Wall Street advanced Monday as expectations for an interest rate cut from the Federal Reserve and an uptick in pending home sales helped offset concerns about another round of subprime mortgage-related losses. The Dow Jones industrials gained more than 100 points.
Investors remained upbeat ahead of the Fed's rate-setting meeting on Tuesday. Policymakers are broadly expected to lower rates, though economists are still split over whether there will be a quarter-point cut or half-point cut.
The National Association of Realtors gave Wall Street reason to be optimistic Monday when it said its forward-looking index of U.S. home sales rose in October for the second month in a row. Though investors still expect the housing market to remain weak well into 2008, the association is forecasting sales and prices to start recovering modestly next year.
The downturn in housing has led to huge losses among banks that invested in securities backed by mortgages, and on Monday, UBS revealed large writedowns. The Swiss bank said it will write down some $10 billion of subprime mortgage holdings, which could lead to full-year losses. However, its U.S. shares rose $1.10, or 2.2 percent, to $51.58 after the bank unveiled plans for an $11.5 billion cash infusion from the government of Singapore and an unidentified Middle Eastern investor.
"The financial stocks are leading the way higher because of the UBS news," said Donald Selkin, director of equity research at Joseph Stevens. "There is optimism today that we have seen the worst in the financial sector. There is a feeling that these stocks have already discounted the worst case scenario."
The announcement from UBS comes ahead of fourth-quarter earnings from the top U.S. investment banks. Lehman Brothers Holdings Inc. will release results Thursday, while Goldman Sachs Group Inc., Morgan Stanley and Bear Stearns Cos. are scheduled to report next week.
After the closing bell, Washington Mutual Inc. said it will record a $1.6 billion writedown on its home loans business as it announced plans to discontinue all subprime mortgage lending and eliminate 2,600 positions in the home loans segment. The nation's largest savings and loan now expects a loss in the fourth quarter due to the writedown.
The Dow rose 101.45, or 0.74 percent, to 13,727.03.
Broader stock indicators also rose. The Standard & Poor's 500 index rose 11.30, or 0.75 percent, to 1,515.96. The Nasdaq composite index added 12.79, or 0.47 percent, to 2,718.95.
Bond prices fell. The 10-year Treasury note's yield, which moves opposite the price, rose to 4.16 percent from 4.12 percent late Friday.
The dollar was mixed against other major currencies, and gold prices rose.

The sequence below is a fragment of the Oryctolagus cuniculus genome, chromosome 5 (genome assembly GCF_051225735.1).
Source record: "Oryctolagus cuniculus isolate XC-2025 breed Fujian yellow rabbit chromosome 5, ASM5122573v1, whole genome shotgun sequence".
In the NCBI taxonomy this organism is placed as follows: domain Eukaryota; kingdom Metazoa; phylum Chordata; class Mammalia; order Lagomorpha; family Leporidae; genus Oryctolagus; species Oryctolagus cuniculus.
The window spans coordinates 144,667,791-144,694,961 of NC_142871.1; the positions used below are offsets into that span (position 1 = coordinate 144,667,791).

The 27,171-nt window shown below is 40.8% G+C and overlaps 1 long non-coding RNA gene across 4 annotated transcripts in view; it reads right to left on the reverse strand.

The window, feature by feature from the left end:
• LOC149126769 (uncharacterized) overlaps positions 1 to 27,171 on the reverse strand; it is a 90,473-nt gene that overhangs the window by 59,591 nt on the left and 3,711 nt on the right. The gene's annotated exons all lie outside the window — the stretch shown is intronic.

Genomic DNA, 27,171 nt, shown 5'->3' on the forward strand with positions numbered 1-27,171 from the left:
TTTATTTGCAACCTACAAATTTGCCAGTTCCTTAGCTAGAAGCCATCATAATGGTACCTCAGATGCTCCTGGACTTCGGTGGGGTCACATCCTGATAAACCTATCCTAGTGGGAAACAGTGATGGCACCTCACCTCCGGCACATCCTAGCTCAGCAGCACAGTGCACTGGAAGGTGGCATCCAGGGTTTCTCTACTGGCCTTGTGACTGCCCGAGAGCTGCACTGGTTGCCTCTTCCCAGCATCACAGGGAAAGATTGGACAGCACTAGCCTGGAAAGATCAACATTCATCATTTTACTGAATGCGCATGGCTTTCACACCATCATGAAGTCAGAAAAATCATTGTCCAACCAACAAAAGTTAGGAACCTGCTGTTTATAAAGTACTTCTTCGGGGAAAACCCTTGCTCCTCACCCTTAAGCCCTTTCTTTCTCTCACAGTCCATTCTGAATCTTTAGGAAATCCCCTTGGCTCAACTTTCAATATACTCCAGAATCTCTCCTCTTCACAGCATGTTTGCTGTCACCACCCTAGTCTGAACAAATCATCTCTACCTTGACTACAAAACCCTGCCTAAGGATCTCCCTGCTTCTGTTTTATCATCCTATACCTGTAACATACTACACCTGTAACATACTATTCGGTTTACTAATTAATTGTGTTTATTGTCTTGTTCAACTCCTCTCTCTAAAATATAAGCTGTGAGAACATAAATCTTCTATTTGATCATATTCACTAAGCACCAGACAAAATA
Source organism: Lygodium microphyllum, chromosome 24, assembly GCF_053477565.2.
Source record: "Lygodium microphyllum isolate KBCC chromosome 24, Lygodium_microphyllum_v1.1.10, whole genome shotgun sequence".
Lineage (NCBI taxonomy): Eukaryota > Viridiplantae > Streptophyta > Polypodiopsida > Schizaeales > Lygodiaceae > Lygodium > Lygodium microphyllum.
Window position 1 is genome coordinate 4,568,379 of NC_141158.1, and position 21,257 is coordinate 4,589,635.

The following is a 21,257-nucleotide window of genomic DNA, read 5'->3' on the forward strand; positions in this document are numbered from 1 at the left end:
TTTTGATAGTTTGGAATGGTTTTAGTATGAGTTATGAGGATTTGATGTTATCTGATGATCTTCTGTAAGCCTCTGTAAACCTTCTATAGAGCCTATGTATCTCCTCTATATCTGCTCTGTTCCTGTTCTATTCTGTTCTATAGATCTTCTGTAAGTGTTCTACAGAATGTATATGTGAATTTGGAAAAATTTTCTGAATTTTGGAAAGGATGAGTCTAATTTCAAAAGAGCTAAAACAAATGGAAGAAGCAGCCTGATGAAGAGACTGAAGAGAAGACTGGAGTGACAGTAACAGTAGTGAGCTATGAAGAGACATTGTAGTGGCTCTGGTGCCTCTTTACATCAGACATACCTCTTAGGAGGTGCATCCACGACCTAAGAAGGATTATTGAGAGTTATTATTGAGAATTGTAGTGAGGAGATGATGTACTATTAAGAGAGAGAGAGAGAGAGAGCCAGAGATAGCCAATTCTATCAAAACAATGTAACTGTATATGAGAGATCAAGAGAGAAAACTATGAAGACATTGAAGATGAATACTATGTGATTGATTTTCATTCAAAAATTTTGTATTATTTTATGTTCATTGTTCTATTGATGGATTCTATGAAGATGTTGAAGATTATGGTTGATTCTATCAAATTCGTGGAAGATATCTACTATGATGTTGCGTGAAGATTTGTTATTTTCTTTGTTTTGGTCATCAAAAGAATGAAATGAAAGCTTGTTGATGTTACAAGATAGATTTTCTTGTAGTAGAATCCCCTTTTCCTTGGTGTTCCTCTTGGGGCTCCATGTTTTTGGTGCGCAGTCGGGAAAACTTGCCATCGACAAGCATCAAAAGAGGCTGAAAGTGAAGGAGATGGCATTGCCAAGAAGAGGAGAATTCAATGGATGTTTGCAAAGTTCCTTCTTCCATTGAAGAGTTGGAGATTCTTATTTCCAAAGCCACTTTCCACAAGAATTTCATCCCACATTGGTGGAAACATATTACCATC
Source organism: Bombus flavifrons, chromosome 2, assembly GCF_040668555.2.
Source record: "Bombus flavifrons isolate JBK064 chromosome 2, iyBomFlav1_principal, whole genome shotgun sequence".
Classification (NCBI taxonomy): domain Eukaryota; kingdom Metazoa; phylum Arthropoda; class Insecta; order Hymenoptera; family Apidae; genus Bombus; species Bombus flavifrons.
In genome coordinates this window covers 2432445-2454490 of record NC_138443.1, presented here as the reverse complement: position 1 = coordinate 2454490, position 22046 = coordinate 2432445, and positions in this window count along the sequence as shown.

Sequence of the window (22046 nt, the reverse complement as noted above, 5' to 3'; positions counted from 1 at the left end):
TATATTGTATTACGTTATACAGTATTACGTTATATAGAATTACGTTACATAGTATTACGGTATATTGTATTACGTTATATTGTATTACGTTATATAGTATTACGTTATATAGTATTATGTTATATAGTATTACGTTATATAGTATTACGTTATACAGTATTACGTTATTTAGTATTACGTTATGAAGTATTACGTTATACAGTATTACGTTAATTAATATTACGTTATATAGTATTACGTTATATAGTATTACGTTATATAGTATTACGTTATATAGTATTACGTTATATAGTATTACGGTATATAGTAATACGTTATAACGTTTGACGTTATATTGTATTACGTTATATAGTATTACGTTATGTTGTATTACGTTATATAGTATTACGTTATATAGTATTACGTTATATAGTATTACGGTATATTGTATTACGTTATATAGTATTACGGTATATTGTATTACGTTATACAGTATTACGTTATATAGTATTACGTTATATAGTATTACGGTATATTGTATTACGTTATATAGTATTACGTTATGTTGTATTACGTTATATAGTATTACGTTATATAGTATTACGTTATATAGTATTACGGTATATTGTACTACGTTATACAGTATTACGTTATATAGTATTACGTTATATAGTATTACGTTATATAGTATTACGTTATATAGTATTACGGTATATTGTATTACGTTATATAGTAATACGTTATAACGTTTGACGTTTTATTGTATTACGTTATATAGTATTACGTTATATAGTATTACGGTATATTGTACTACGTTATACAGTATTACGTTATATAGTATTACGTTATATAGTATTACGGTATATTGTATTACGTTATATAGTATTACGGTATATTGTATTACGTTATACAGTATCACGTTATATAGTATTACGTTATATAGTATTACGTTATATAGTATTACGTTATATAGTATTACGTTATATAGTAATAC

Wall Street has posted robust gains recently as investors grew more confident in the Fed's openness to loosening its policy again. The Dow has risen more than 740 points over the last two weeks, a rally that has brought the blue-chip index to about 3 percent below the record close it reached Oct. 9.
WaMu's shares shed $1.73, or 8.7 percent, to $18.15 in after-hours activity, after the stock rose 85 cents, or 4.5 percent, to close at $19.88.
Blackstone Group LP might be planning a bid to acquire steel company Rio Tinto Ltd., according to Britain's Daily Telegraph. Blackstone would lead a consortium that would include China's sovereign wealth fund, according to the report. Blackstone rose $1.52, or 6.9 percent, to $23.45, and Rio Tinto rose $9.71, or 2.1 percent, to $477.71.
McDonald's Corp., the world's largest fast-food company, said global same-store sales rose 8.2 percent in November. Much of the strength came from overseas, including Europe and Asia. McDonald's, one of the 30 Dow components, rose $1.74, or 2.9 percent, to $61.90.
Shares of Dow component Caterpillar Inc. advanced after a Bear Stearns analyst highlighted the construction and farm equipment maker's focus on China, where the construction market is expected to keep surging. The stock rose $2.38, or 3.2 percent, to $76.58.
Oil prices were volatile amid end-of-year position taking and anticipation of Tuesday's Fed meeting. Light, sweet crude reversed course to close down 42 cents to $87.86 a barrel on the New York Mercantile Exchange.
The Russell 2000 index of smaller companies rose 5.68, or 0.72 percent, to 791.22.
Advancing issues outnumbered decliners by slightly less than 2 to 1 on the New York Stock Exchange. Consolidated volume came to 2.81 billion shares, compared with 2.88 billion shares on Friday.
Overseas, Japan's Nikkei stock average closed down 0.20 percent, while Hong Kong's Hang Seng index fell 1.18 percent. Britain's FTSE 100 rose 0.16 percent, Germany's DAX index rose 0.49 percent, and France's CAC-40 increased 0.56 percent.